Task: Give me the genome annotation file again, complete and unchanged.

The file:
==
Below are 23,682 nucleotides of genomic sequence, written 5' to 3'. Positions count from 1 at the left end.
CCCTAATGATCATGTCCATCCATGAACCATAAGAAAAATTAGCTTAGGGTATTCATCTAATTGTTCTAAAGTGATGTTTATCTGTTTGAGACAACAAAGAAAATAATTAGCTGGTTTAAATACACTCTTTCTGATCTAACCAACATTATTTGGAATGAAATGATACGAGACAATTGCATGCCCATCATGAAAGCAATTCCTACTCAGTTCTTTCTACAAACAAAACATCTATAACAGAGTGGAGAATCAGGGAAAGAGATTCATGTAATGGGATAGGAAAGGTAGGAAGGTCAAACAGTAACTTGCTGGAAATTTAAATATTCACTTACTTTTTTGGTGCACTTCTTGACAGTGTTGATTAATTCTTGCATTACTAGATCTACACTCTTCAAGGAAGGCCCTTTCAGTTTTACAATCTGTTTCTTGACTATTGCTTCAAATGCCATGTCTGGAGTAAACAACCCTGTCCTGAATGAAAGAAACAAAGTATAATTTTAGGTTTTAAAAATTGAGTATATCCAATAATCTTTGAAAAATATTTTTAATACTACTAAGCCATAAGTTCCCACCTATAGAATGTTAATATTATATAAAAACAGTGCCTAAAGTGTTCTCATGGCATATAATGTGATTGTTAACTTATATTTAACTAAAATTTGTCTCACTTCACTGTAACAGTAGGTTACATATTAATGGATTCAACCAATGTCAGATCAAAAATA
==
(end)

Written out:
Below are 23,682 nucleotides of genomic sequence, written 5' to 3'. Positions count from 1 at the left end.
CCCTAATGATCATGTCCATCCATGAACCATAAGAAAAATTAGCTTAGGGTATTCATCTAATTGTTCTAAAGTGATGTTTATCTGTTTGAGACAACAAAGAAAATAATTAGCTGGTTTAAATACACTCTTTCTGATCTAACCAACATTATTTGGAATGAAATGATACGAGACAATTGCATGCCCATCATGAAAGCAATTCCTACTCAGTTCTTTCTACAAACAAAACATCTATAACAGAGTGGAGAATCAGGGAAAGAGATTCATGTAATGGGATAGGAAAGGTAGGAAGGTCAAACAGTAACTTGCTGGAAATTTAAATATTCACTTACTTTTTTGGTGCACTTCTTGACAGTGTTGATTAATTCTTGCATTACTAGATCTACACTCTTCAAGGAAGGCCCTTTCAGTTTTACAATCTGTTTCTTGACTATTGCTTCAAATGCCATGTCTGGAGTAAACAACCCTGTCCTGAATGAAAGAAACAAAGTATAATTTTAGGTTTTAAAAATTGAGTATATCCAATAATCTTTGAAAAATATTTTTAATACTACTAAGCCATAAGTTCCCACCTATAGAATGTTAATATTATATAAAAACAGTGCCTAAAGTGTTCTCATGGCATATAATGTGATTGTTAACTTATATTTAACTAAAATTTGTCTCACTTCACTGTAACAGTAGGTTACATATTAATGGATTCAACCAATGTCAGATCAAAAATA